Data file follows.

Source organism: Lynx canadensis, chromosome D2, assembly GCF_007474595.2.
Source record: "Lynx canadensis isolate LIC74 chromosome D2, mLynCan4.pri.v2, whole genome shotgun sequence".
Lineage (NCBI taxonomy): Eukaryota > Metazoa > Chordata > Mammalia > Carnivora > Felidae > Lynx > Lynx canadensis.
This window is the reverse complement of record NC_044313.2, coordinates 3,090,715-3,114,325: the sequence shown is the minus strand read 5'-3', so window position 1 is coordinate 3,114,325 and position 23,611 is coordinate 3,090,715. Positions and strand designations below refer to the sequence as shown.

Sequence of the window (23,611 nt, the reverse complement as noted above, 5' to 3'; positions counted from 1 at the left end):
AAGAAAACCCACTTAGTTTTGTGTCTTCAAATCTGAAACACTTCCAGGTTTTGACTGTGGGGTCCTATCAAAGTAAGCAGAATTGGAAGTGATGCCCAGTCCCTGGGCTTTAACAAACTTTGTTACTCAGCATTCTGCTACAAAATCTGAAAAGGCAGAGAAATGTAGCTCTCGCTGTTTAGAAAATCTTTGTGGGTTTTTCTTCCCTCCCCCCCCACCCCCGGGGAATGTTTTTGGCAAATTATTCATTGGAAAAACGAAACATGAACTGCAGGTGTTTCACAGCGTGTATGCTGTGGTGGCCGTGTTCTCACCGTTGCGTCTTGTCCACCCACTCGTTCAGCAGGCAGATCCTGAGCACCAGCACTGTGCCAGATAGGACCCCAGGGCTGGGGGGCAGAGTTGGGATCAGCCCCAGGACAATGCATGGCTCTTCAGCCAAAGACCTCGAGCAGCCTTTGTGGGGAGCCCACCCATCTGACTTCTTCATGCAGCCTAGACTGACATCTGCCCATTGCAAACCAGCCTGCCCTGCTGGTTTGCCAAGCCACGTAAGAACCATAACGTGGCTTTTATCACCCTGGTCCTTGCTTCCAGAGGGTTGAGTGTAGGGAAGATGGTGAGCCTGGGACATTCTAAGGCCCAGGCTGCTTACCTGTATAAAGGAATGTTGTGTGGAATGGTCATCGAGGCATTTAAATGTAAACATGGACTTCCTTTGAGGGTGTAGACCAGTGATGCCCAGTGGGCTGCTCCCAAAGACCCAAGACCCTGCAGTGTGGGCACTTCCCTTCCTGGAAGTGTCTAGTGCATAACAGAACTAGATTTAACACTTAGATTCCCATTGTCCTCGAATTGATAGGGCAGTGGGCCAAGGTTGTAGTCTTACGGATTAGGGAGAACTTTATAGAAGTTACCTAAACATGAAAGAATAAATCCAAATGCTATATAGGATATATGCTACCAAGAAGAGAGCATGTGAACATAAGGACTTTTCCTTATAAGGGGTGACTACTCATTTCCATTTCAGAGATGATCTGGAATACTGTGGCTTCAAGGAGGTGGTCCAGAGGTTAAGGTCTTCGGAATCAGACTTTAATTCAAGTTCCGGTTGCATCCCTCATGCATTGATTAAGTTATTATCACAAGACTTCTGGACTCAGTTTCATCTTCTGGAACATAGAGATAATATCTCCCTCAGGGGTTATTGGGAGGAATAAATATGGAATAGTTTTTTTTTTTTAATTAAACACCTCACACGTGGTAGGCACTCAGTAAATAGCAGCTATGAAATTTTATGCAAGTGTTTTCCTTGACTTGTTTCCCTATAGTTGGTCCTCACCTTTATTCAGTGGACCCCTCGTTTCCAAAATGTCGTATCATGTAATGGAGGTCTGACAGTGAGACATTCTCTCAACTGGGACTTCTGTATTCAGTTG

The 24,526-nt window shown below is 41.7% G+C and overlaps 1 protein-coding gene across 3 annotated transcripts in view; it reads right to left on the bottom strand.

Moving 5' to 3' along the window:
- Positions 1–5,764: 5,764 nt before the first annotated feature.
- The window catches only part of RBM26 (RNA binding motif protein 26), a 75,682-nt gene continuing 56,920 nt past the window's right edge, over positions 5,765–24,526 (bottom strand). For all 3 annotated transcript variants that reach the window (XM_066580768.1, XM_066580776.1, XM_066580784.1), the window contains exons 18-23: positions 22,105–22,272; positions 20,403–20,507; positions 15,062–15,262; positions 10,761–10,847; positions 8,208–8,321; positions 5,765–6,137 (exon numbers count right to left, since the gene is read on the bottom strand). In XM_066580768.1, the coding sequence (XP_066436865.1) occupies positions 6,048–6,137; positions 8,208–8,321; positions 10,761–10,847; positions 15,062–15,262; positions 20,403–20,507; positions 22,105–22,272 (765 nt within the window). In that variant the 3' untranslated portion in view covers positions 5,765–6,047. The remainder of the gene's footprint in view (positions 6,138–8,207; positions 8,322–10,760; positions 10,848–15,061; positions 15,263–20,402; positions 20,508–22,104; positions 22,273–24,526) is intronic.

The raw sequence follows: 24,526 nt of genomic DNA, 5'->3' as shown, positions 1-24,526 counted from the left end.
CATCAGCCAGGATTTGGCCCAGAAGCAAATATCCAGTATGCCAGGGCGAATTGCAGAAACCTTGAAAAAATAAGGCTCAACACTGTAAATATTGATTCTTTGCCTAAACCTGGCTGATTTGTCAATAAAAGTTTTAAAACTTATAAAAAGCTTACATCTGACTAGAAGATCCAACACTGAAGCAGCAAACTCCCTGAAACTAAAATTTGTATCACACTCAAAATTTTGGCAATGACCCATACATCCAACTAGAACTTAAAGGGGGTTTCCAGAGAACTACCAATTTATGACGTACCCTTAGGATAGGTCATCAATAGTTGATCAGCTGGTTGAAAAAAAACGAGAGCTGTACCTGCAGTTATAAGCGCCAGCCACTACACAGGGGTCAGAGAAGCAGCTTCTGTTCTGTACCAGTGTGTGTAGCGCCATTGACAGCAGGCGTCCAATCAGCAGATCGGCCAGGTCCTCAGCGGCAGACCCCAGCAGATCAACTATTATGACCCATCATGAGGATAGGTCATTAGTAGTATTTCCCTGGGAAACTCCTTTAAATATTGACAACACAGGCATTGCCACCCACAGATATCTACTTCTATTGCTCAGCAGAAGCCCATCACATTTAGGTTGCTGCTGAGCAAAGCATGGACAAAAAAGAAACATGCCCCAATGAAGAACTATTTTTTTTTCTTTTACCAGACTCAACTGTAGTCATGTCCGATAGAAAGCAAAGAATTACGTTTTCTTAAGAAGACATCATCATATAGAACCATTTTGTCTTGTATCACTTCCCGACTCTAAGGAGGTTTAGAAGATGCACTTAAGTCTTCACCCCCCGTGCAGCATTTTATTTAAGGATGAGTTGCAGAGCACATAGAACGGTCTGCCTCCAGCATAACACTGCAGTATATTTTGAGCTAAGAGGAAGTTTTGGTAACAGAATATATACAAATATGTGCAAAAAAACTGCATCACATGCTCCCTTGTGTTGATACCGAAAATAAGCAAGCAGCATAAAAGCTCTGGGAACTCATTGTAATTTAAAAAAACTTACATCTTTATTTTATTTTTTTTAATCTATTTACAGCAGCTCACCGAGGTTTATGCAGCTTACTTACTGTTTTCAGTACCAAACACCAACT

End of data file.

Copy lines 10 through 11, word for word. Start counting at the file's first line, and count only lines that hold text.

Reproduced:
- The window catches only part of RBM26 (RNA binding motif protein 26), a 75,682-nt gene continuing 56,920 nt past the window's right edge, over positions 5,765–24,526 (bottom strand). For all 3 annotated transcript variants that reach the window (XM_066580768.1, XM_066580776.1, XM_066580784.1), the window contains exons 18-23: positions 22,105–22,272; positions 20,403–20,507; positions 15,062–15,262; positions 10,761–10,847; positions 8,208–8,321; positions 5,765–6,137 (exon numbers count right to left, since the gene is read on the bottom strand). In XM_066580768.1, the coding sequence (XP_066436865.1) occupies positions 6,048–6,137; positions 8,208–8,321; positions 10,761–10,847; positions 15,062–15,262; positions 20,403–20,507; positions 22,105–22,272 (765 nt within the window). In that variant the 3' untranslated portion in view covers positions 5,765–6,047. The remainder of the gene's footprint in view (positions 6,138–8,207; positions 8,322–10,760; positions 10,848–15,061; positions 15,263–20,402; positions 20,508–22,104; positions 22,273–24,526) is intronic.

The raw sequence follows: 24,526 nt of genomic DNA, 5'->3' as shown, positions 1-24,526 counted from the left end.